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Efficient Synchronization of Dipolarly Coupled Vortex-Based Spin Transfer Nano-Oscillators.

Locatelli N, Hamadeh A, Abreu Araujo F, Belanovsky AD, Skirdkov PN, Lebrun R, Naletov VV, Zvezdin KA, Muñoz M, Grollier J, Klein O, Cros V, de Loubens G - Sci Rep (2015)

Bottom Line: This makes them interesting model systems to study the effects of synchronization and brings some opportunities to improve their microwave characteristics in view of their applications in information and communication technologies and/or to design innovative computing architectures.We experimentally study a pair of vortex-based spin transfer nano-oscillators, in which mutual synchronization can be achieved despite a significant frequency mismatch between oscillators.Importantly, the coupling efficiency is controlled by the magnetic configuration of the vortices, as confirmed by an analytical model and micromagnetic simulations highlighting the physics at play in the synchronization process.

View Article: PubMed Central - PubMed

Affiliation: Unité Mixte de Physique CNRS, Thales, Univ. Paris-Sud, Université Paris-Saclay, F91767 Palaiseau, France.

ABSTRACT
Due to their nonlinear properties, spin transfer nano-oscillators can easily adapt their frequency to external stimuli. This makes them interesting model systems to study the effects of synchronization and brings some opportunities to improve their microwave characteristics in view of their applications in information and communication technologies and/or to design innovative computing architectures. So far, mutual synchronization of spin transfer nano-oscillators through propagating spinwaves and exchange coupling in a common magnetic layer has been demonstrated. Here we show that the dipolar interaction is also an efficient mechanism to synchronize neighbouring oscillators. We experimentally study a pair of vortex-based spin transfer nano-oscillators, in which mutual synchronization can be achieved despite a significant frequency mismatch between oscillators. Importantly, the coupling efficiency is controlled by the magnetic configuration of the vortices, as confirmed by an analytical model and micromagnetic simulations highlighting the physics at play in the synchronization process.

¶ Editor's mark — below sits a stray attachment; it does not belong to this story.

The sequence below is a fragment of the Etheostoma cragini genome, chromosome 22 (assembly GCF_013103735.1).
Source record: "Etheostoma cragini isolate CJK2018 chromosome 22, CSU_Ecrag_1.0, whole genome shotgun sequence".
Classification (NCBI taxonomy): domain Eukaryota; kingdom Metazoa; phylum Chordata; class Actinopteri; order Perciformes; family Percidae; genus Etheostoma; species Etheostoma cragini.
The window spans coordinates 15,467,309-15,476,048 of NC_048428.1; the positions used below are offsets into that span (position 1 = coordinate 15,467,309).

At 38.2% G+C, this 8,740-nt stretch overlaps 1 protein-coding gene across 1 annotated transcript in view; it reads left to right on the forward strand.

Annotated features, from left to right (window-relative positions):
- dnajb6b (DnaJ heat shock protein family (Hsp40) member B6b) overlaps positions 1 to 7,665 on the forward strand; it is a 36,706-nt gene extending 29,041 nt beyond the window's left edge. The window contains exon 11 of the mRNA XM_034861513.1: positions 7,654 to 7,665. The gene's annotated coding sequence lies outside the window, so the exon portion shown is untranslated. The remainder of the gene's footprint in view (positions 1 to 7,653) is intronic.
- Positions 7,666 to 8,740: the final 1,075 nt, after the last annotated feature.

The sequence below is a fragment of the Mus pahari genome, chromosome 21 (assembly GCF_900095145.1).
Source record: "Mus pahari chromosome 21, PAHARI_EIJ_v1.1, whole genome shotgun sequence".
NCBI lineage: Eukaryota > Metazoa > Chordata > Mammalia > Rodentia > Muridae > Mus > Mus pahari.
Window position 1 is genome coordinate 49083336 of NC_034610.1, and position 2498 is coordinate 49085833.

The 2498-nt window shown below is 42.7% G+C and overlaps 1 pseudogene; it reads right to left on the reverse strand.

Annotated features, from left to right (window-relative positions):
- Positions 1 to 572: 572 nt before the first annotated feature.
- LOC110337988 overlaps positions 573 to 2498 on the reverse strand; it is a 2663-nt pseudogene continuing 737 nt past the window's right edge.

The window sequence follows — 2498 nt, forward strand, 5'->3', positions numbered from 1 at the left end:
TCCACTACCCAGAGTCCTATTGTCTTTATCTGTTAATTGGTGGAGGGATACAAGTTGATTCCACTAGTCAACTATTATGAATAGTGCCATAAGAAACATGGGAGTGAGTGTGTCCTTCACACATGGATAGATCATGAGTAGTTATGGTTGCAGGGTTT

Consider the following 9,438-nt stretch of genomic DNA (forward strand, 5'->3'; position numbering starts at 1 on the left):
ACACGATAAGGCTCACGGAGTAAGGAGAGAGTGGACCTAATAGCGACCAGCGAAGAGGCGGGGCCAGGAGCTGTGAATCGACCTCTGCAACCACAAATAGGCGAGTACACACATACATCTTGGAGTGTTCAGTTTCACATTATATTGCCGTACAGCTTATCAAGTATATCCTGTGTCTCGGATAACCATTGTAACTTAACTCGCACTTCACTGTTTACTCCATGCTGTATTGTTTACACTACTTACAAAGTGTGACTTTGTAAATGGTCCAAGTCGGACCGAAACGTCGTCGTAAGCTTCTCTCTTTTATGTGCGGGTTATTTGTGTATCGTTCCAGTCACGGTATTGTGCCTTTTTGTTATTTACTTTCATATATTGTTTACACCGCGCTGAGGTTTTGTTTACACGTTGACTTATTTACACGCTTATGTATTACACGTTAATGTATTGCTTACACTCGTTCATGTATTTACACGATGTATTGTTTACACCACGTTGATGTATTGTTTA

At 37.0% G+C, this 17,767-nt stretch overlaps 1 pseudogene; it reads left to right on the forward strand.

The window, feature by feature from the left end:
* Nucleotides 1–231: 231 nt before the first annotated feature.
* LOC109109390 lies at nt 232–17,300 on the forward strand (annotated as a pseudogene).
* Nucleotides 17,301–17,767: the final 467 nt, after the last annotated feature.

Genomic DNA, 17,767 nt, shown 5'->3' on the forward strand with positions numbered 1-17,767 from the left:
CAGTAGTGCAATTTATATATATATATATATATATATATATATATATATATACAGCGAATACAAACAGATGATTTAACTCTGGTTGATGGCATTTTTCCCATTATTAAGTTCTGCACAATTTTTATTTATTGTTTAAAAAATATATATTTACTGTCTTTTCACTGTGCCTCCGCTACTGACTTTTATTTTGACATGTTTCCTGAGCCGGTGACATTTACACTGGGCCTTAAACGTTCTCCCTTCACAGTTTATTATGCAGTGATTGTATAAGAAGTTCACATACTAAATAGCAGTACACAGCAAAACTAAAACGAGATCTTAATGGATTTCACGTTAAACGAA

No MeSH data available.


Scheme of our coupled STNOs system.Two spin valve nanopillars with 2R = 200 nm diameter separated by a distance L = 100 nm. Each pillar contains a NiFe(4 nm)/Cu(10 nm)/NiFe(15 nm) spin valve (NiFe = Ni81Fe19) and a vortex is present in each 15 nm NiFe layers. The current is injected in parallel into the two pillars.